The Knoxville, Tenn., native hasn’t called to talk about the weather in Canada, however. She’s on the phone to discuss her new film, the creepy killer flick The Strangers: Prey at Night.

The former Mad Men star plays a mother who moves her family to a remote community in an effort to put some distance between her daughter and the bad influences of the city. There’s no one around except for three masked psycho killers, Dollface, Man in the Mask and Pin-Up Girl who emerge from the woods with knives, axes and bad intentions.

The creep-fest is a sequel of sorts to The Strangers, a 2008 home invasion film that saw the masked marauders attack an unsuspecting family. It’s also one of Hendricks’ favourite movies.

“I am a huge, huge fan,” she says. “I’ve talked about it for years. I think it is the scariest movie I have ever seen in my life and I reference it all the time. It was coincidental that they came to me. My manager said, ‘I don’t know if you are interested in doing a horror film about The Strangers.’ And I screamed, ‘The Strangers! Are you kidding me?’”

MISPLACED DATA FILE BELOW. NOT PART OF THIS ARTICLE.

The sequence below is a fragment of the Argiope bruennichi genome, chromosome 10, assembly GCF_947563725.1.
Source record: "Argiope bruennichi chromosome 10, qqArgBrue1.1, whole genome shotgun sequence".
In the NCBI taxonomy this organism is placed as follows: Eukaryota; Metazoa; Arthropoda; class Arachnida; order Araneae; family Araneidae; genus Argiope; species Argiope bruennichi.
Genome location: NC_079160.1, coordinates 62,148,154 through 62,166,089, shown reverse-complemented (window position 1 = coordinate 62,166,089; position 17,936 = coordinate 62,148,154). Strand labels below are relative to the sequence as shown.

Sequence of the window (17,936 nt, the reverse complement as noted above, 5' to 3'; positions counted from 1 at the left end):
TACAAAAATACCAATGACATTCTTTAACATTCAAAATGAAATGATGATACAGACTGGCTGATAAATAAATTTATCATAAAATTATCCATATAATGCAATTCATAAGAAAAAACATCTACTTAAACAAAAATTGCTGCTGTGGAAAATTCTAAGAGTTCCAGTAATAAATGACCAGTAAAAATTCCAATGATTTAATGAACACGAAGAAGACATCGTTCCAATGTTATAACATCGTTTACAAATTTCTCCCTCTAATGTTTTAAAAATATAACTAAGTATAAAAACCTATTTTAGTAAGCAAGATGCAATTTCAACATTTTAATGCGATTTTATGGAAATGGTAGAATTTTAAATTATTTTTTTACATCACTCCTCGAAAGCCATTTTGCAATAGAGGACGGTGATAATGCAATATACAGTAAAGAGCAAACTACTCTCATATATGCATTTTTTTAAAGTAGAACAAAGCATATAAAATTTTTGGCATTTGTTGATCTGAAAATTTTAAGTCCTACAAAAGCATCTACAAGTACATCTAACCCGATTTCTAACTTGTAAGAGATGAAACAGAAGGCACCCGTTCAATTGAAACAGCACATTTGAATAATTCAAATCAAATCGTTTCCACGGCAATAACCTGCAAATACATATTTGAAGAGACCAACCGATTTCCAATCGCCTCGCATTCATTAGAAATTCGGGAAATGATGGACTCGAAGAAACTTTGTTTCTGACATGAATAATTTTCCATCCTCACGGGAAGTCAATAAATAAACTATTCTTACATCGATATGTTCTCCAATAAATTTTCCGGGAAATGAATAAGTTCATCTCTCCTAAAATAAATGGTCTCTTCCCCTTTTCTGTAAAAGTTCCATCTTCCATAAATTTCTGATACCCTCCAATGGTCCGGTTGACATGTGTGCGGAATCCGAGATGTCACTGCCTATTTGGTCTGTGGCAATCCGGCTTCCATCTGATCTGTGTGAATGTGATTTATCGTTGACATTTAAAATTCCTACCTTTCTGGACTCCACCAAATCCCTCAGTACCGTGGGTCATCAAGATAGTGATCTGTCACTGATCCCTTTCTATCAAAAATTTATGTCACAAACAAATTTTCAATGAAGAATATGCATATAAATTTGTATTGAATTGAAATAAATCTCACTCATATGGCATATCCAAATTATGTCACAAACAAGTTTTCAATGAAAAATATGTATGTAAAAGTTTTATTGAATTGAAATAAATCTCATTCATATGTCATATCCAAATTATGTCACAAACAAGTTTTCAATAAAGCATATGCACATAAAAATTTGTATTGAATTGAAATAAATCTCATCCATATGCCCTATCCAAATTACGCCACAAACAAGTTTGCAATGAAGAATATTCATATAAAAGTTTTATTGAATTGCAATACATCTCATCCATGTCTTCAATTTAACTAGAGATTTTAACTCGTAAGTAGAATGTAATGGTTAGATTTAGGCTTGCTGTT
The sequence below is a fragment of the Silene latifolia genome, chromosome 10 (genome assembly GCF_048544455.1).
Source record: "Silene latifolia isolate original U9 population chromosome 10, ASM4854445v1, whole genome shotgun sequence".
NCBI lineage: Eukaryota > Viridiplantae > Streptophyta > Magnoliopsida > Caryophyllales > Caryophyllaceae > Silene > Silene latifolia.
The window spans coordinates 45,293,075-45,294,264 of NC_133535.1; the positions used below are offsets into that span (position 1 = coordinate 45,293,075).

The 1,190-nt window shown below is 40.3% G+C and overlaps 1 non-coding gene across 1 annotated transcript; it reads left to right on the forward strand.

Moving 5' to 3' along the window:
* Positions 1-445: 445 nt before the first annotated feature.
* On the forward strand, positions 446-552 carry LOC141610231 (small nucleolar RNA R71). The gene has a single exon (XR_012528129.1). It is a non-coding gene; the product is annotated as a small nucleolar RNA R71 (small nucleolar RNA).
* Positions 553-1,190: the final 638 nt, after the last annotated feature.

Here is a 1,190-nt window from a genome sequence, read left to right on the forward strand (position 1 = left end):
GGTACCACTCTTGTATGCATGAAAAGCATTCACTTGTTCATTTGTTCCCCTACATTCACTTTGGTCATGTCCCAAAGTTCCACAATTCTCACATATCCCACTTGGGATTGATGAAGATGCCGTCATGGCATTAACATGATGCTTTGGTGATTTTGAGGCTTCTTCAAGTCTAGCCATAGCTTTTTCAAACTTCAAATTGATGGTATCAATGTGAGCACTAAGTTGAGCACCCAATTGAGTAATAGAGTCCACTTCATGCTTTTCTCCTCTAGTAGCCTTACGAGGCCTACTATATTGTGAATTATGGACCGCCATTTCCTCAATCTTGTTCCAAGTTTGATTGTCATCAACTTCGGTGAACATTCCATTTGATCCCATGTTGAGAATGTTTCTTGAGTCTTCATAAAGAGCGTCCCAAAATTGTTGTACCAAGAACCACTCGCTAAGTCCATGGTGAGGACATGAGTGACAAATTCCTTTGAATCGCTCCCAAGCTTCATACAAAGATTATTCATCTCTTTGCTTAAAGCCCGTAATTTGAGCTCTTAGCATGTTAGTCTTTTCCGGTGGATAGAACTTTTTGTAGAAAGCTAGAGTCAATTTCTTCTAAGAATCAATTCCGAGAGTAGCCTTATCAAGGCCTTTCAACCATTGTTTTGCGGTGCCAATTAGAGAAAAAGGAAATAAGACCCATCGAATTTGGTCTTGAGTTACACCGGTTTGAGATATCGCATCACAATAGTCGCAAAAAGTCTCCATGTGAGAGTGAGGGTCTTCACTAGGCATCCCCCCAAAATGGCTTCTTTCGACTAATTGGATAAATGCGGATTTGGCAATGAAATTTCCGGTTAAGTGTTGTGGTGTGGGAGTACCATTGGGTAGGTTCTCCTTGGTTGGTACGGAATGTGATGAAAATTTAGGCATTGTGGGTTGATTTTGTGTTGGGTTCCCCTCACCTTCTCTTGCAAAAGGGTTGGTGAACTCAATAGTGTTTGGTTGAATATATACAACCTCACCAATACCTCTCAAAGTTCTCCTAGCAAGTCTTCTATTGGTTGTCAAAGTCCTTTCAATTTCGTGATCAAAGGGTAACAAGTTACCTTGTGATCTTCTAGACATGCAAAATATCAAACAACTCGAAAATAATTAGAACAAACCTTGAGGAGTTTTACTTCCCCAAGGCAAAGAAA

She says the villains of The Strangers: Prey at Night unsettle her more than Dracula, Frankenstein or anything that goes bump in the night because there’s nothing supernatural about them. But at the same time there’s nothing natural about the horrors the all-too-human monsters unleash on the newcomers.

“It’s my absolute worst nightmare,” she says, “people messing with you just because. It’s not a devil thing. It’s not a monster thing. It is not an apocalypse. It is just people coming to mess with you because they can.”

The film was shot in rural Kentucky. “It is beautiful during the day but when the sun goes down it is scary,” she says. “Everything is scarier in the dark.